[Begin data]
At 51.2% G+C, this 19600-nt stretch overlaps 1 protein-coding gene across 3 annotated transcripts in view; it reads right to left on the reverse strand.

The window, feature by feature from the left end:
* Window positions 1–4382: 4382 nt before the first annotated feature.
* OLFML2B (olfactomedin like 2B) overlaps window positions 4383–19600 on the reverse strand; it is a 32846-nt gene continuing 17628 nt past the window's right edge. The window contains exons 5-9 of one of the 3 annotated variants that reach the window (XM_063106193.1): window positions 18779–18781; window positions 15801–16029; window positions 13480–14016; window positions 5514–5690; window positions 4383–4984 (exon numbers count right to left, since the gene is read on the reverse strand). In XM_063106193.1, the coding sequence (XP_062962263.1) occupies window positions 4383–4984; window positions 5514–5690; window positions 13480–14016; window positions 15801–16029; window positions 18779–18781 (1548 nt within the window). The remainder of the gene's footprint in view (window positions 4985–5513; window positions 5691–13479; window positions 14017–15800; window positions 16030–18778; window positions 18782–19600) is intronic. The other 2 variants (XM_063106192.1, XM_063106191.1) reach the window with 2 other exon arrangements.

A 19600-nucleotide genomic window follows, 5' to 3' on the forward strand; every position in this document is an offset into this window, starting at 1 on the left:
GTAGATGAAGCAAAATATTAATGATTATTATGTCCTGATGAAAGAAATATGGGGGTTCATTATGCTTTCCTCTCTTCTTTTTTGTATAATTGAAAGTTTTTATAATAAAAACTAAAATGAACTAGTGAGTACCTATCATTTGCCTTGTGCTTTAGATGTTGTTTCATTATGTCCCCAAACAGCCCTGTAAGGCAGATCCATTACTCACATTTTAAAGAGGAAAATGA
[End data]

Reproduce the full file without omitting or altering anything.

At 51.2% G+C, this 19600-nt stretch overlaps 1 protein-coding gene across 3 annotated transcripts in view; it reads right to left on the reverse strand.

The window, feature by feature from the left end:
* Window positions 1–4382: 4382 nt before the first annotated feature.
* OLFML2B (olfactomedin like 2B) overlaps window positions 4383–19600 on the reverse strand; it is a 32846-nt gene continuing 17628 nt past the window's right edge. The window contains exons 5-9 of one of the 3 annotated variants that reach the window (XM_063106193.1): window positions 18779–18781; window positions 15801–16029; window positions 13480–14016; window positions 5514–5690; window positions 4383–4984 (exon numbers count right to left, since the gene is read on the reverse strand). In XM_063106193.1, the coding sequence (XP_062962263.1) occupies window positions 4383–4984; window positions 5514–5690; window positions 13480–14016; window positions 15801–16029; window positions 18779–18781 (1548 nt within the window). The remainder of the gene's footprint in view (window positions 4985–5513; window positions 5691–13479; window positions 14017–15800; window positions 16030–18778; window positions 18782–19600) is intronic. The other 2 variants (XM_063106192.1, XM_063106191.1) reach the window with 2 other exon arrangements.

A 19600-nucleotide genomic window follows, 5' to 3' on the forward strand; every position in this document is an offset into this window, starting at 1 on the left:
GTAGATGAAGCAAAATATTAATGATTATTATGTCCTGATGAAAGAAATATGGGGGTTCATTATGCTTTCCTCTCTTCTTTTTTGTATAATTGAAAGTTTTTATAATAAAAACTAAAATGAACTAGTGAGTACCTATCATTTGCCTTGTGCTTTAGATGTTGTTTCATTATGTCCCCAAACAGCCCTGTAAGGCAGATCCATTACTCACATTTTAAAGAGGAAAATGA